Building Circular Economy With Reducing Virgin Plastic Packaging

For over a few decades now, the emergence and extensive usage of plastic have enveloped the modern society and its budding business. Beyond a shadow of a doubt, plastic is a crucial part of the economy and the business as it has made the packaging of the products immensely convenient.

However, the convenience of packaging products by the inexpensive single-use plastic and low recycling rates has traversed into a massive global plastic pollution crisis. The used plastic usually finds its way to the oceans, rivers, streets, adding to the already disrupted environment.

In the wake of the crisis, multiple efforts have been made by the government to regulate the use of the plastic; however, the lack of economic alternatives has led the efforts to go in vain.

We need to first get rid of the nucleus of the plastic waste problem, i.e., the ‘take-make-dispose’ model of consumption, wherein the products are manufactured, bought, used, and disposed of instantly.

The current value chain of the plastic packaging is highly unsustainable wherein just 14 per cent of the plastic packaging used globally reaches the recycling units, and only 9 per cent is recycled – while a third is disposed of in the ecosystems directly, and 40 per cent ends up in landfills. The plastic packaging waste represents an 80–120 billion dollars loss to the global economy every year, according to the World Economic Forum.

The deteriorating impacts of plastic have led the plastic packaging stakeholders standstill at the crossroad in determining plastic’s role within society and its hazardous effect on the environment.

The questions which arise instantly is how to ensure sustainable production, consumption and disposal of plastic used in packaging? And how to inculcate a restorative and regenerative approach amongst the packaging industry, NGOs, policymakers and stakeholders involved in its design and advocacy?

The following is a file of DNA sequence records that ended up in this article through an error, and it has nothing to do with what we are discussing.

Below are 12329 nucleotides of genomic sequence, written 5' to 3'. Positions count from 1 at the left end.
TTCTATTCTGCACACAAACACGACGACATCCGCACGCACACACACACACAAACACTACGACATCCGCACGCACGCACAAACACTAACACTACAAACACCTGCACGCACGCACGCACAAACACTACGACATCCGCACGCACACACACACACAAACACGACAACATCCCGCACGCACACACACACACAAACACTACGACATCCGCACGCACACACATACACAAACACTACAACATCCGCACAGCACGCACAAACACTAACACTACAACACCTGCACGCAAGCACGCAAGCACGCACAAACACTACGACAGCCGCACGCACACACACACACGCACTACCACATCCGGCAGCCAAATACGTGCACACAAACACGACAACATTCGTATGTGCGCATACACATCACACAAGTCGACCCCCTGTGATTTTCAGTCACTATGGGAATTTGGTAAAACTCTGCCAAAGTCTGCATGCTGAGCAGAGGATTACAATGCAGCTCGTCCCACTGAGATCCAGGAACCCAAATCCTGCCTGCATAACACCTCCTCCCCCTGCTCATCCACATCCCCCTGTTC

The New Plastic Economy renders a robust conception for the global plastics system that works on a Circular Economy for plastics. A circular economy means that the plastic materials will uniformly circulate around a ‘closed-loop’ in the system only, rather than being in ‘one-time-use’ and then dumped.

Ellen MacArthur Foundation leads the crusade for a New Plastics Economy Global Commitment Foundation in collaboration with the UN Environment Program who are diligently working towards a plastics circular economy with zero plastic waste.

The goals of the initiative entail ‘Eliminating unnecessary plastic,’ ‘sustainable innovation,’ and ‘circulating plastic.’ There are more than 450 global partner companies namely, Apple, Walmart, PepsiCo, Nestle, the Coca-Cola Company, Danone, Mondelez, Mars, Unilever, Johnson and Johnson and SC Johnson – representing 20 per cent of global plastic packaging, with the end goal of 100 per cent reusable, recyclable or compostable plastic packaging by the year 2025.

Governments, NGOs, universities, industry associations, and investors are also represented in the partner companies and are the renowned signatories of the initiative.

The New Circular Economy will enable sustainable Plastic designing and packaging, which will facilitate the active process of 3Rs – Reduce, Reuse, Recycle; hence, less plastic exposed to the environment. The sustainable method will also contribute towards the UN Sustainable Development Goal on Sustainable Consumption and Production (SDG 12). It also contributes to achieving (SDG 14), Life on Water, through target 14.1 on preventing and reducing marine pollution of all kinds.

The collaborative efforts of the government, corporate conglomerates, NGOs revisiting the existing policy, driving a systemic change at the industry level, erecting the required infrastructure to collect and recycle materials can facilitate the creation of a circular economy through an exploration of innovative business models.

Falguni Chaudhary

A literature graduate,Falguni is a PR specialist and communication strategist who thrives on brand building and creating the right PR mix for brands via the art of storytelling.Apart from the daily grind, she loves taking photo-walks, read literary theories and bake.

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